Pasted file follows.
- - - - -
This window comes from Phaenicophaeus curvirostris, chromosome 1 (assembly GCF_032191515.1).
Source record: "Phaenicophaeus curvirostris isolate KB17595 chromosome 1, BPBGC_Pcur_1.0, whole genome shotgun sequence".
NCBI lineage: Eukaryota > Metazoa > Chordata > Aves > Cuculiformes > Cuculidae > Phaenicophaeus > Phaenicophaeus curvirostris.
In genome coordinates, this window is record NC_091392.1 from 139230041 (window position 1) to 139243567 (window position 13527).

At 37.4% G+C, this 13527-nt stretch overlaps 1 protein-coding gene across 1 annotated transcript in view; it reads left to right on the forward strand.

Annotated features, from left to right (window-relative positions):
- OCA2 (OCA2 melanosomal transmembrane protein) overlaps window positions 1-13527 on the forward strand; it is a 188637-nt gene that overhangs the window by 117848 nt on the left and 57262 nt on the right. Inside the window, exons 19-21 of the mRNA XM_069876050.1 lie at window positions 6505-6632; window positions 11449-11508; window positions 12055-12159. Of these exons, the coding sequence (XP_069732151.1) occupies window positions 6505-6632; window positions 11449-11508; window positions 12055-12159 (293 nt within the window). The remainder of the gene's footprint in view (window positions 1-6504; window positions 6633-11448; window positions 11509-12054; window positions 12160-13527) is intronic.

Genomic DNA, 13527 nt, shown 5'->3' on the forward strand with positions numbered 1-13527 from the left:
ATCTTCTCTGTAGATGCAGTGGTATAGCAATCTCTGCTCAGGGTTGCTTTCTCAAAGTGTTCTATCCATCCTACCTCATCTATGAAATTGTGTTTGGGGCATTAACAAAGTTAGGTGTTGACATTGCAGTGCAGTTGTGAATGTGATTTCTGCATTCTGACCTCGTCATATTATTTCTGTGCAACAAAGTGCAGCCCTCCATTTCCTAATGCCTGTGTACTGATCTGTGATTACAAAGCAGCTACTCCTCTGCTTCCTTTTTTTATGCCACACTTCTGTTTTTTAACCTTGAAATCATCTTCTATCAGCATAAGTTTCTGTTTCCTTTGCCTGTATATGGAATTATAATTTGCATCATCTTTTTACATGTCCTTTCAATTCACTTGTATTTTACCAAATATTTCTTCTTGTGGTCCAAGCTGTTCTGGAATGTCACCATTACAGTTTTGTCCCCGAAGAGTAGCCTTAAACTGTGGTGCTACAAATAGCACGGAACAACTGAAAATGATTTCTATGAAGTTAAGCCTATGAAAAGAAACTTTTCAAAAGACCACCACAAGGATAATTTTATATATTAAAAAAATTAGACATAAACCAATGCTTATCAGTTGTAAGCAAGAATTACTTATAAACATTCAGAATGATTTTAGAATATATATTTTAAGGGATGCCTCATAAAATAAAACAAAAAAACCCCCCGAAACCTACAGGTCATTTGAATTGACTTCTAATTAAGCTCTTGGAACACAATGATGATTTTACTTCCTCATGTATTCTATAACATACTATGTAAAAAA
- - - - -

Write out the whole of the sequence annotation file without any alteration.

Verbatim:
This window comes from Phaenicophaeus curvirostris, chromosome 1 (assembly GCF_032191515.1).
Source record: "Phaenicophaeus curvirostris isolate KB17595 chromosome 1, BPBGC_Pcur_1.0, whole genome shotgun sequence".
NCBI lineage: Eukaryota > Metazoa > Chordata > Aves > Cuculiformes > Cuculidae > Phaenicophaeus > Phaenicophaeus curvirostris.
In genome coordinates, this window is record NC_091392.1 from 139230041 (window position 1) to 139243567 (window position 13527).

At 37.4% G+C, this 13527-nt stretch overlaps 1 protein-coding gene across 1 annotated transcript in view; it reads left to right on the forward strand.

Annotated features, from left to right (window-relative positions):
- OCA2 (OCA2 melanosomal transmembrane protein) overlaps window positions 1-13527 on the forward strand; it is a 188637-nt gene that overhangs the window by 117848 nt on the left and 57262 nt on the right. Inside the window, exons 19-21 of the mRNA XM_069876050.1 lie at window positions 6505-6632; window positions 11449-11508; window positions 12055-12159. Of these exons, the coding sequence (XP_069732151.1) occupies window positions 6505-6632; window positions 11449-11508; window positions 12055-12159 (293 nt within the window). The remainder of the gene's footprint in view (window positions 1-6504; window positions 6633-11448; window positions 11509-12054; window positions 12160-13527) is intronic.

Genomic DNA, 13527 nt, shown 5'->3' on the forward strand with positions numbered 1-13527 from the left:
ATCTTCTCTGTAGATGCAGTGGTATAGCAATCTCTGCTCAGGGTTGCTTTCTCAAAGTGTTCTATCCATCCTACCTCATCTATGAAATTGTGTTTGGGGCATTAACAAAGTTAGGTGTTGACATTGCAGTGCAGTTGTGAATGTGATTTCTGCATTCTGACCTCGTCATATTATTTCTGTGCAACAAAGTGCAGCCCTCCATTTCCTAATGCCTGTGTACTGATCTGTGATTACAAAGCAGCTACTCCTCTGCTTCCTTTTTTTATGCCACACTTCTGTTTTTTAACCTTGAAATCATCTTCTATCAGCATAAGTTTCTGTTTCCTTTGCCTGTATATGGAATTATAATTTGCATCATCTTTTTACATGTCCTTTCAATTCACTTGTATTTTACCAAATATTTCTTCTTGTGGTCCAAGCTGTTCTGGAATGTCACCATTACAGTTTTGTCCCCGAAGAGTAGCCTTAAACTGTGGTGCTACAAATAGCACGGAACAACTGAAAATGATTTCTATGAAGTTAAGCCTATGAAAAGAAACTTTTCAAAAGACCACCACAAGGATAATTTTATATATTAAAAAAATTAGACATAAACCAATGCTTATCAGTTGTAAGCAAGAATTACTTATAAACATTCAGAATGATTTTAGAATATATATTTTAAGGGATGCCTCATAAAATAAAACAAAAAAACCCCCCGAAACCTACAGGTCATTTGAATTGACTTCTAATTAAGCTCTTGGAACACAATGATGATTTTACTTCCTCATGTATTCTATAACATACTATGTAAAAAA